Female impersonation need say nothing about sexual identity, but it has for a long time been almost an institutionalized aspect of gay male culture.
Although sparse in images documenting the gay community, pre-Stonewall gay male photography blurs the boundaries between art, erotica, and social history.
Given the historic stigma around making, circulating, and possessing overtly homoerotic images, the visual arts have been especially important for providing a socially sanctioned arena for depicting the naked male body and suggesting homoerotic desire.
Independent films that aggressively assert homosexual identity and queer culture, the New Queer Cinema can be seen as the culmination of several developments in American cinema.
Renowned photographer, teacher, critic, editor, and curator, Minor White created some of the most interesting photographs of male nudes of the second half of the twentieth century, but did not exhibit them for fear of scandal.
The first international fashion superstar, Halston dressed and befriended some of America's most glamorous women.
An artistic movement that grew out of Dadaism and flourished in Europe shortly after World War I, Surrealism embraced the idea that art was an expression of the subconscious.
Film, stage, and television actor Paul Winfield was openly gay in his private life, but maintained public silence about his homosexuality.
Gavin Newsom (left) and Jerry Brown.
On March 10, 2014, at a reception in Sacramento, Equality California honored Governor Jerry Brown and Lt. Governor Gavin Newsom for their leadership in the struggle for equal rights.
As Juliet Williams reports for the Associated Press, Brown received the organization's Leadership Award in recognition of his lifelong commitment to equal rights. In presenting the award to him, Robert Ross pointed out that in 1979 Brown became the first governor in the United States to appoint a gay judge, and the first politician to "openly, powerfully and compellingly embrace gay rights" in the country.
Ross also cited Brown's support for several landmark laws since he became governor again in 2011, including legislation that forbids licensed professionals from offering reparative therapy to minors and a law that guarantees students in grades K-12 the right to use the school restrooms and to participate in the sex-segregated activities that correspond with their expressed genders instead of their school records.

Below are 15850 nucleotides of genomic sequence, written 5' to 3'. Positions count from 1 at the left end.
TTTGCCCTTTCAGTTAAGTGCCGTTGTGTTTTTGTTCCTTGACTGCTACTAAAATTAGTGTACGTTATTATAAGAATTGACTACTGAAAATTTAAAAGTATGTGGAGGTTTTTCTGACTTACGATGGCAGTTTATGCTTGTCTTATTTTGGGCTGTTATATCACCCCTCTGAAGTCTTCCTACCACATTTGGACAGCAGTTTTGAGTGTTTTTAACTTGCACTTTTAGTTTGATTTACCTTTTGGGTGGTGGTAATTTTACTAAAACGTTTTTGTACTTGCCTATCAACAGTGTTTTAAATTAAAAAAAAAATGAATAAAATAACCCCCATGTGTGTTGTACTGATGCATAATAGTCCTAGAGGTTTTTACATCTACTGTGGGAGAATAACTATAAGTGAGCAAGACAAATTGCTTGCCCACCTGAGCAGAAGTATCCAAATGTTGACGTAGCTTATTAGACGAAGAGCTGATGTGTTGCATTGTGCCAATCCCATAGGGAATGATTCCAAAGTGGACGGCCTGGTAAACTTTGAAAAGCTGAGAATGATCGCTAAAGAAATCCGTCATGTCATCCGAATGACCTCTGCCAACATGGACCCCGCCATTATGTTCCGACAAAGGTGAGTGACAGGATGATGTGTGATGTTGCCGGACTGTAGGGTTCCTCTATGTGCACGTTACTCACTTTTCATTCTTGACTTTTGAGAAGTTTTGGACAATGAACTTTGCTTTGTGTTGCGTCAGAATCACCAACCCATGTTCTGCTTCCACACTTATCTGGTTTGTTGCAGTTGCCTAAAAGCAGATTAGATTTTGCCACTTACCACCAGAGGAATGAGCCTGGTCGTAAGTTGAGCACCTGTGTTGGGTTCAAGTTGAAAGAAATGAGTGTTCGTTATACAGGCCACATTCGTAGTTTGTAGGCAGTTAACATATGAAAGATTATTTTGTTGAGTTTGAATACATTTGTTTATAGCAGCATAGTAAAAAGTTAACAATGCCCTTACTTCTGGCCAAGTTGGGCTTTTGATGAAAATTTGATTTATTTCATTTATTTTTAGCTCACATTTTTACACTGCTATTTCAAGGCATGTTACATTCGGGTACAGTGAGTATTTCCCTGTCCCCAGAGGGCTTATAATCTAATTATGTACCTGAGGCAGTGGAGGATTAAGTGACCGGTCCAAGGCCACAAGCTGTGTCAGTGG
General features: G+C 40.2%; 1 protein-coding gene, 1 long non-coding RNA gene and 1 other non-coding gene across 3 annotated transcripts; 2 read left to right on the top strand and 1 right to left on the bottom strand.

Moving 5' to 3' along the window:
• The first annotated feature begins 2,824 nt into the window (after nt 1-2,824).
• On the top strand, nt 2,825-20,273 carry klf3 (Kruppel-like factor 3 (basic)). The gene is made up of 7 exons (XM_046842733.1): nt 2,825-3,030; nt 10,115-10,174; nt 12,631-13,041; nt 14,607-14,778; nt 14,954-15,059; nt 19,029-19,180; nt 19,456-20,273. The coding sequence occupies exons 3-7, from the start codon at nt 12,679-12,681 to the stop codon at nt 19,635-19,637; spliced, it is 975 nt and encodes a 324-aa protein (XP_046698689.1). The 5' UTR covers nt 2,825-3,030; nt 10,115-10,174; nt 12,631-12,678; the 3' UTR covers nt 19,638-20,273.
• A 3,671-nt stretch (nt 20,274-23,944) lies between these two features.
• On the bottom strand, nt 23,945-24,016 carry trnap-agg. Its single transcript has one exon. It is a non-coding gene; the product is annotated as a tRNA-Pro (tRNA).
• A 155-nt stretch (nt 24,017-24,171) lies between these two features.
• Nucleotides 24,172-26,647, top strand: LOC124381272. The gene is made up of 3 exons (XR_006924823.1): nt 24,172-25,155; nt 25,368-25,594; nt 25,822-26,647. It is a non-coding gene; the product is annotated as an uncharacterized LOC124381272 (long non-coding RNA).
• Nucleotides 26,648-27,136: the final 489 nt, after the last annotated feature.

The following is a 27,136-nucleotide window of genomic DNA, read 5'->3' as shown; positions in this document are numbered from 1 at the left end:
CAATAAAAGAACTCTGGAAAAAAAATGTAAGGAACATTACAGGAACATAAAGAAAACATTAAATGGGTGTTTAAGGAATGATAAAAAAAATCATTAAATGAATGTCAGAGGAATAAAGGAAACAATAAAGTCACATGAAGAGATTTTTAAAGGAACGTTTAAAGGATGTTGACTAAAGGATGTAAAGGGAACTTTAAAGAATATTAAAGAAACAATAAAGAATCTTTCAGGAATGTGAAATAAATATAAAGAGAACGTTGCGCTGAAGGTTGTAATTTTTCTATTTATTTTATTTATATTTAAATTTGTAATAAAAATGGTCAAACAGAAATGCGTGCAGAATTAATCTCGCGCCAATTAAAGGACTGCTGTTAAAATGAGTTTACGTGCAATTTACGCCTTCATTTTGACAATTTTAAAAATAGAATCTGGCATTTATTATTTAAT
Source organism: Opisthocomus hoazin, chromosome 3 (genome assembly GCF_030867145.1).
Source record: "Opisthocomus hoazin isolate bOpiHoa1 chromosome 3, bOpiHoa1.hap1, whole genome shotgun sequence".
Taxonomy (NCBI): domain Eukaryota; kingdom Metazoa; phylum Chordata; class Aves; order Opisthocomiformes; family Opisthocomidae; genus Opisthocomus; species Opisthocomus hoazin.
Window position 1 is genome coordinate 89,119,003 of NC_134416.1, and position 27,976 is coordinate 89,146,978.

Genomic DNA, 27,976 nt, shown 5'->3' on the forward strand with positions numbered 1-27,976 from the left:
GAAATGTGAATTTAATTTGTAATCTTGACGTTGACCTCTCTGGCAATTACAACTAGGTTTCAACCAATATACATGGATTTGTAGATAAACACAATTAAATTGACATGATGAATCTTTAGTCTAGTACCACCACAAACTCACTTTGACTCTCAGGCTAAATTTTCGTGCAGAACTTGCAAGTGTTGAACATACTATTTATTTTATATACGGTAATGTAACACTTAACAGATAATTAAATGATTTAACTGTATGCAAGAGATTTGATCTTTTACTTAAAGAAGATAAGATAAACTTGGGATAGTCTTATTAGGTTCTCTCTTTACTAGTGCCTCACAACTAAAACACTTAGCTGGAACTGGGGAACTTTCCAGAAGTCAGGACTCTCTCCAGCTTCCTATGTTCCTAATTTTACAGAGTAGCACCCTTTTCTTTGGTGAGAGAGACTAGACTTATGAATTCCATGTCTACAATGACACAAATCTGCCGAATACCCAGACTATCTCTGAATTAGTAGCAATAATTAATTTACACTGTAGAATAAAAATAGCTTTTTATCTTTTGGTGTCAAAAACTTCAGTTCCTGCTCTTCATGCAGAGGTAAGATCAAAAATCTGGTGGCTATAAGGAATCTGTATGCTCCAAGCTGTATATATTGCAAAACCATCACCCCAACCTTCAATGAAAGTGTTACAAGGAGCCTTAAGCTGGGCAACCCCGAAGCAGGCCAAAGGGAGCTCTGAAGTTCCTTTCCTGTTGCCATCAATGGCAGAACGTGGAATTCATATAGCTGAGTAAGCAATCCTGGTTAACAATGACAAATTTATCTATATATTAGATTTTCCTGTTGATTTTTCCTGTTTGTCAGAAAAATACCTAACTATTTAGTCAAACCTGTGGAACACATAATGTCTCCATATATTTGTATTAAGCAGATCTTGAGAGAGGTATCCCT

In accepting the award, Governor Brown praised gay rights advocates for being on "the cutting edge" in pushing for equality.
"When people are in the shadows, the only way out is courage and being able to go against the grain and having allies," Brown said.
Brown observed that when he first became involved in politics, "there was nothing like the recognition, the appreciation or the respect that lesbian and gay, transgender, bisexual individuals now get."
"It's a sea change. And it really gives confidence that we do make a difference," Brown told the crowd of about 100.
Equality California honored Lt. Gov. Gavin Newsom with its Vanguard award for initiating same-sex marriages in 2004 as mayor of San Francisco.
Although the marriages performed in San Francisco in 2004 were later nullified, the event played a significant role in underlining the need for marriage equality in California and across the country.
Brown praised Newsom for his bold action, saying "he probably did more in that one act as mayor of San Francisco than probably 1,000 laws. So action, courage, standing up when it isn't--when somebody isn't--that's what makes a leader."
Equality California (EQCA) is one of the largest statewide glbtq advocacy and civil rights organizations in the United States. EQCA has chapters throughout the state and maintains offices in Sacramento, Los Angeles, and San Francisco. Following a period of upheaval after the passage of Proposition 8 in 2008, the organization seems to have regained stability with the appointment of John O'Connor as executive director in 2012.
As the video below indicates, Governor Brown, who as Attorney General had refused to defend Proposition 8 after it was declared unconstitutional by Judge Vaughn Walker in 2010, acted swiftly to order county clerks in California to issue marriage licenses to gay and lesbian couples after the Supreme Court ruling on June 26, 2013 made Walker's decision final.